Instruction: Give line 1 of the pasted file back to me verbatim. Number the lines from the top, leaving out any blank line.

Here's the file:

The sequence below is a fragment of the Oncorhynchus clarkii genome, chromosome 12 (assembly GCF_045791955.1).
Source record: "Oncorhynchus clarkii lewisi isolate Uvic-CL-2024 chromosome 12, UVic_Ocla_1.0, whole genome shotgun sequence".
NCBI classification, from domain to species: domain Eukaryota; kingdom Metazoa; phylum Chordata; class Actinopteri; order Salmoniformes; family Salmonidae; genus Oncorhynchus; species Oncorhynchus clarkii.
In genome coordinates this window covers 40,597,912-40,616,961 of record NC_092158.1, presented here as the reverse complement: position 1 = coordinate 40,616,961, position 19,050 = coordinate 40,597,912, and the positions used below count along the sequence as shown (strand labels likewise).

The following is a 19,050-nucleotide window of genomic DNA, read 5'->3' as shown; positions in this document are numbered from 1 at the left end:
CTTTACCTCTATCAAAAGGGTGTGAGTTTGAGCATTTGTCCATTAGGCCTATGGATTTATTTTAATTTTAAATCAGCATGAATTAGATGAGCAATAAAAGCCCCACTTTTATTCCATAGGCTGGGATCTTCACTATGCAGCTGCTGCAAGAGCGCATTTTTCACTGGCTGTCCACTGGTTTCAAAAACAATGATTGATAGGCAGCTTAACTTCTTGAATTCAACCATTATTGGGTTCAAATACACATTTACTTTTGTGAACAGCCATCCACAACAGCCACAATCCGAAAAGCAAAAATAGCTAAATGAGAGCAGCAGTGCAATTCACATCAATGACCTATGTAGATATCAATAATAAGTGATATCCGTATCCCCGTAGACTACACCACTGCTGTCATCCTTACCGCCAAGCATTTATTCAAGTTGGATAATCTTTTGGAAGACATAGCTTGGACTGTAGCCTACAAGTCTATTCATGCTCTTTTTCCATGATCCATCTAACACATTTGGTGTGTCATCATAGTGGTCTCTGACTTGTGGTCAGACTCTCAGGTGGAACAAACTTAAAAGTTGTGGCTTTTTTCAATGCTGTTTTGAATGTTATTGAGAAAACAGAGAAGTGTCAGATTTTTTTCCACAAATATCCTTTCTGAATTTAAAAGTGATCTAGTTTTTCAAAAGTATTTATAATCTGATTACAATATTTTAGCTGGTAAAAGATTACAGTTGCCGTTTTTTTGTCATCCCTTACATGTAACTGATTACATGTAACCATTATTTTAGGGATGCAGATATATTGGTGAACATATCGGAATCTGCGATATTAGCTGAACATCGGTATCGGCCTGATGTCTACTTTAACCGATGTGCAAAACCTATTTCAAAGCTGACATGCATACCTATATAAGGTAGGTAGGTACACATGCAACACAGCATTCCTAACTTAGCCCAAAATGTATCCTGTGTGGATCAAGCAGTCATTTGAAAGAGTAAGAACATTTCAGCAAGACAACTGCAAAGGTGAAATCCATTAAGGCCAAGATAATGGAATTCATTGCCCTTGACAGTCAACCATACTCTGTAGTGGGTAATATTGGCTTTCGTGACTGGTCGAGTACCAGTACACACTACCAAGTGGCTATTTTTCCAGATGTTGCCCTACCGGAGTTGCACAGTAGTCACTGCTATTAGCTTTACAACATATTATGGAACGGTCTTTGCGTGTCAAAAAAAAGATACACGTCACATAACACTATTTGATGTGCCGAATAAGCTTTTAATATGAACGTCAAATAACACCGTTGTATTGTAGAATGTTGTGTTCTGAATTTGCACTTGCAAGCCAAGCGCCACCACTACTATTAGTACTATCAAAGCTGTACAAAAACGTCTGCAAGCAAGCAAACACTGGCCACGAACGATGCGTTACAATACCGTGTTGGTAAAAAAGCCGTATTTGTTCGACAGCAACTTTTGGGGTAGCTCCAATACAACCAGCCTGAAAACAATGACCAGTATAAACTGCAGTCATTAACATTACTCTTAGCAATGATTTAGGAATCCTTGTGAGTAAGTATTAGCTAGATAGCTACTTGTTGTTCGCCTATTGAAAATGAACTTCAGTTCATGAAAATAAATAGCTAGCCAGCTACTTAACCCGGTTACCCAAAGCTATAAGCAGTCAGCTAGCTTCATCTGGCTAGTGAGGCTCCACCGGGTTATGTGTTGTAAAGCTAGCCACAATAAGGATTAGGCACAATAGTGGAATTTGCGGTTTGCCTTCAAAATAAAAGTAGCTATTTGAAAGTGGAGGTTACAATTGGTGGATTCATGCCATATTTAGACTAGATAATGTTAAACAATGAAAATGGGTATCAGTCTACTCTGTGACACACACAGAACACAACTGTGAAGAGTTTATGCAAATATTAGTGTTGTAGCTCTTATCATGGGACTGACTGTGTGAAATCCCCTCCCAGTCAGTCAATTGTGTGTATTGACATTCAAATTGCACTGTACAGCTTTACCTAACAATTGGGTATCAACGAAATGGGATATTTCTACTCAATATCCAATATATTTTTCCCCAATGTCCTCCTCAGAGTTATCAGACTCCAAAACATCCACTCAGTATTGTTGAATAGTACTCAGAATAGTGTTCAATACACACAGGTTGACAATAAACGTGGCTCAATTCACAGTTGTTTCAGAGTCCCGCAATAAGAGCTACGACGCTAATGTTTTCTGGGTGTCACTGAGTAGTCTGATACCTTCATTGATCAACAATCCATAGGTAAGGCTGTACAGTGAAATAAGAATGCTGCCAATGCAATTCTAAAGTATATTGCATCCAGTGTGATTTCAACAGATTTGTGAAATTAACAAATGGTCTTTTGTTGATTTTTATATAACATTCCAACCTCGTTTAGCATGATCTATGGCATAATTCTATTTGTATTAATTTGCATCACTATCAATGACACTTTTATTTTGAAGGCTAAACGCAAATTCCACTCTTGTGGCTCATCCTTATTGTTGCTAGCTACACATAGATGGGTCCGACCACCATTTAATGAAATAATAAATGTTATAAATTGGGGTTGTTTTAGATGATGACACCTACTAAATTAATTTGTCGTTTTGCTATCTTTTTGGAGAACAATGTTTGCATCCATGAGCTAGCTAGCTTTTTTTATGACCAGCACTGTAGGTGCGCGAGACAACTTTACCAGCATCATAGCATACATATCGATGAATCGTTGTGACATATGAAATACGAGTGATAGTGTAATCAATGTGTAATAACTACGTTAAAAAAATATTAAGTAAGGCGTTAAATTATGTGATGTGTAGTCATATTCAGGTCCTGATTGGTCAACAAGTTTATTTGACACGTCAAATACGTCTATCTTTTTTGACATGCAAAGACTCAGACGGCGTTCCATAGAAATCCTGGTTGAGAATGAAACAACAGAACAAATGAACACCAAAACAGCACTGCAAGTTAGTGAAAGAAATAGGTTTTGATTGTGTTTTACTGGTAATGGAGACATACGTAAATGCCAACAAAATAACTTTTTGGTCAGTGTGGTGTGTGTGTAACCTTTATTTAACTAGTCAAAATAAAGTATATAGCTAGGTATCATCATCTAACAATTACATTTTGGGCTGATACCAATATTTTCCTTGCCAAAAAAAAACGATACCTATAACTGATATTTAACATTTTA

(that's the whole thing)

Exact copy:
The sequence below is a fragment of the Oncorhynchus clarkii genome, chromosome 12 (assembly GCF_045791955.1).